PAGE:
Affairs of Living

Gluten-free, allergy-friendly, whole foods recipes

Hi, I'm Kim

Hi, I’m Kim Christensen, M.Om., Dipl.OM, L.Ac. I’m a licensed acupuncturist, herbalist, and owner of Constellation Acupuncture & Healing Arts in Minneapolis, Minnesota. Back before going to school and becoming a healthcare practitioner, Affairs of Living was my creative outlet while healing from chronic health issues. These days, I'm in a new phase of life, and this blog website is no longer updated.

Want more recipes, tips, tricks, and health information? Check out my new website

Be well!

Recent Posts

Subscribe to RSS headline updates from:
Powered by FeedBurner

Site Search

Unless otherwise noted, all recipes on this blog are free of gluten, peanuts, soy, corn, tomatoes, potatoes, shellfish, cane sugar, oranges, and yeast. Most recipes are also free of egg, dairy, and tree nuts (if used, reliable substitutions will be provided for these when possible). Check out my recipe index for a full list of recipes by category. 

Entries in Recipes: Lacto-Fermented/Cultured Foods (18)


Raw Sauerkraut Salad Dressing (vinegar free, raw, vegan, gluten free, low fat, ACD friendly)


Sauerkraut?  In salad dressing?

Come on, don't judge, just go with it.

Let's take a step back for a minute.  Suppose you don't tolerate vinegar, or can't eat it because you're on the ACD.   Store bought vinegar free salad dressing is often hard to find, and in my opinion doesn't really taste all that great.  Sure, you can make your own dressings using lemon juice instead, but what if you also can't eat citrus (like me!)?  Now it is doubly hard to dress a salad.  How does someone make a vinegar free, citrus free dressing that still tastes tart and tangy? What's a vinegar free, citrus free person to do?

One solution?  Sauerkraut, baby!

Sauerkraut provides an awesome base for a vinegar free, citrus free salad dressing!  Since it has a naturally tart and tangy flavor, it makes a great substitute.   I added a bunch of fresh and dried herbs and a little garlic for kick, and ended up with something truly inspired.  And not only will this dressing liven up your greens, it also packs an awesome nutritional punch.  Like all lacto-fermented foods, raw sauerkraut is full of healthy lactobactilli bacteria, good for strengthening the immune system and restoring proper flora in the gut.  Garlic is a powerful detoxifying and naturally anti-bacterial food, and parsley is an amazing source of vitamin A and polyphenols.  If you want to, throw in a little heart-healthy, omega-packed oil like olive, flax, or hempseed.

Packed with nutrients, über-cleansing for your body, and full of flavor, this salad dressing is sure to become a favorite.  Plus, it is bright green and fun to look at.

So make a batch, get some greens, and eat up.  Or add slightly less water so it is thicker, and use as a vegetable dip.  Detoxifying never tasted so delicious!

NOTE: Sauerkraut and other fermented foods are a touchy issue for Candida.  Some people dealing with Candida don't tolerate fermented vegetables like sauerkraut, while many other people do.  Many ACD plans(like The Body Ecology Diet) encourage the use of lacto-fermented vegetables, kefir, and other cultured foods, while other diet plans do not.  Use your best judgement and consult with your healthcare provider if you have concerns regarding the consumption of fermented vegetables during your ACD.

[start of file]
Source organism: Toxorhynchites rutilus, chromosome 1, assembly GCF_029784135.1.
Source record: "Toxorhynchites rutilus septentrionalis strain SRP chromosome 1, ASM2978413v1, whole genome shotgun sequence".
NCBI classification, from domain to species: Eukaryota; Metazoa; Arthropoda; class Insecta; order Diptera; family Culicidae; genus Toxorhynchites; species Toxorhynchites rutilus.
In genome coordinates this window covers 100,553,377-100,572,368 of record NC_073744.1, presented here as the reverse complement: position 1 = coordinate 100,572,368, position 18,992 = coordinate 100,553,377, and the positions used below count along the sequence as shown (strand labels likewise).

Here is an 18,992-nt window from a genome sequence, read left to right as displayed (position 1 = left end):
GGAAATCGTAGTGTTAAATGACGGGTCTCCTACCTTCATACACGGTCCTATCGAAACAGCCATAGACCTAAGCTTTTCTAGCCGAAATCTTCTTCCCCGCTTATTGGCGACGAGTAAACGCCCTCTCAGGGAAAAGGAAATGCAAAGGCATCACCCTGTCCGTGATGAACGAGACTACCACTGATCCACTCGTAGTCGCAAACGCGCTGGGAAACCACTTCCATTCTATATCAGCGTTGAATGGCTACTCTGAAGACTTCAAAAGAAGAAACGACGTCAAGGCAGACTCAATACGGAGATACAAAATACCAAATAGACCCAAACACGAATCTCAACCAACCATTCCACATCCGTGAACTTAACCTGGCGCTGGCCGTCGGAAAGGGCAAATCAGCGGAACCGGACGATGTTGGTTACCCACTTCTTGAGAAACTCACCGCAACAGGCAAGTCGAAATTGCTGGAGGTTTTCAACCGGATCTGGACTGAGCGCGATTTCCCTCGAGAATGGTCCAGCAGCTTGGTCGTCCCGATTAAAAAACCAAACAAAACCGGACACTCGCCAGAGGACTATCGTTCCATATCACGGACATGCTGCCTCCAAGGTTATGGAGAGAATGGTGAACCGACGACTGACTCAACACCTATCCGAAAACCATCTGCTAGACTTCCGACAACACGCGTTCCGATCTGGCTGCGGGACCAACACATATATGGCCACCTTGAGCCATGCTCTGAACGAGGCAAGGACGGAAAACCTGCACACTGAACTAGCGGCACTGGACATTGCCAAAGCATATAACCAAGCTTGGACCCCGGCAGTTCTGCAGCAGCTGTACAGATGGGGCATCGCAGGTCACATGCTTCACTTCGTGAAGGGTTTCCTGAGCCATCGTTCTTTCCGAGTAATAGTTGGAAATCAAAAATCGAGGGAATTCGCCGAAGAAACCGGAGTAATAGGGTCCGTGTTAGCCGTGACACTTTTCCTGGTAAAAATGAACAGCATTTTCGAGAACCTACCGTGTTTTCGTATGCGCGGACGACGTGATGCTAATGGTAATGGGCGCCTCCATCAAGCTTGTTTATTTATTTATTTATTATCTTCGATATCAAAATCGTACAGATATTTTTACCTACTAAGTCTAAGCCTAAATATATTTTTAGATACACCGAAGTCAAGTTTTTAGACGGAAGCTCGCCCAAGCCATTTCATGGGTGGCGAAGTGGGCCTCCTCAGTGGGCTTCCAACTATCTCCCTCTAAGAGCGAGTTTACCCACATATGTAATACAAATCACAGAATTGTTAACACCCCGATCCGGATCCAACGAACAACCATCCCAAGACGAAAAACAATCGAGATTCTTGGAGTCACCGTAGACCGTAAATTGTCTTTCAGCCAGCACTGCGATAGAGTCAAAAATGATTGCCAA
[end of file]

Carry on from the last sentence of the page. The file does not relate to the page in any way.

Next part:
yield 2 cups

1 c raw sauerkraut, packed
1 - 1 1/2 c water, to reach desired consistency
1 garlic clove
a couple small handfuls fresh parsley
fresh or dry dill, to taste
fresh or dry basil, to taste
fresh or dry chives, to taste
other herbs, as desired
optional: 1-2 T extra virgin olive oil, flax oil, or hemp oil

Place all ingredients in a blender, starting with a small amount of herbs, and blend until totally smooth.  
Add more herbs to taste as desired.  If necessary, add more water to reach desired consistency.
Serve immediately, and refrigerate leftovers.  Should keep about 7 days in the refrigerator.  If using dried herbs and omitting garlic, this should keep for a REALLY long time.

Omit the herbs and try one of these variations - I haven't tried any these, I'm just brainstorming for you  : )
  • add sesame oil, ginger, and chili flakes
  • add a blob of nut or seed butter
  • use kimchee instead of sauerkraut for a spicy version
  • add miso paste
  • add spinach or kale along with the herbs
  • add curry powder and cilantro
  • other ideas?  let me know what you try!



Lacto-Fermented Cauliflower, Two Ways: Dilled Cauliflower "Pickles" and Autumn Harvest Cultured Salad (gluten free, vegan)


I really love cauliflower.  But for years, I didn't eat it.  Why?  The Blood Type Diet says I'm not supposed to, and it made me put aside my cauliflower loving ways.  When I first jumped on the Blood Type Diet bandwagon a few years ago, I put aside lots and lots of foods I loved.  Reading Dr. Peter D'Adamo's words me a bit hesitant to chow down on this fine member of the crucifer family, among many other fruits, vegetables, grains, and meats.  I avoided them all like the plague.  But then I developed allergies and a range of sensitivities to a lot of those O-beneficial foods I ate regularly (like sweet potatoes, green beans, asparagus, soy, pumpkin, walnuts, tomato, pineapple, the list goes on and on and on).


For about 5 months last year I kept a strict 4 day allergy rotation, anti-Candida, O blood type diet and I went absolutely out of my mind.  I hardly had anything to eat.  I think the stress and challenge of trying to live within such a limiting framework was more damaging to my body, mind, and spirit than an occasional serving of those supposed "no-no" foods.  After having food-related nervous breakdowns and being told I was literally malnourished at my first visit to the naturopath, I finally decided to expand my repetoire.  All the foods I wouldn't touch anymore once when I started playing with the Blood Type Diet suddenly became the foods I had to rely on, for nourishment and sanity.  Thank goodness I had avoided them for years; that is probably why I hadn't developed allergies to them like all the other foods I ate all the time!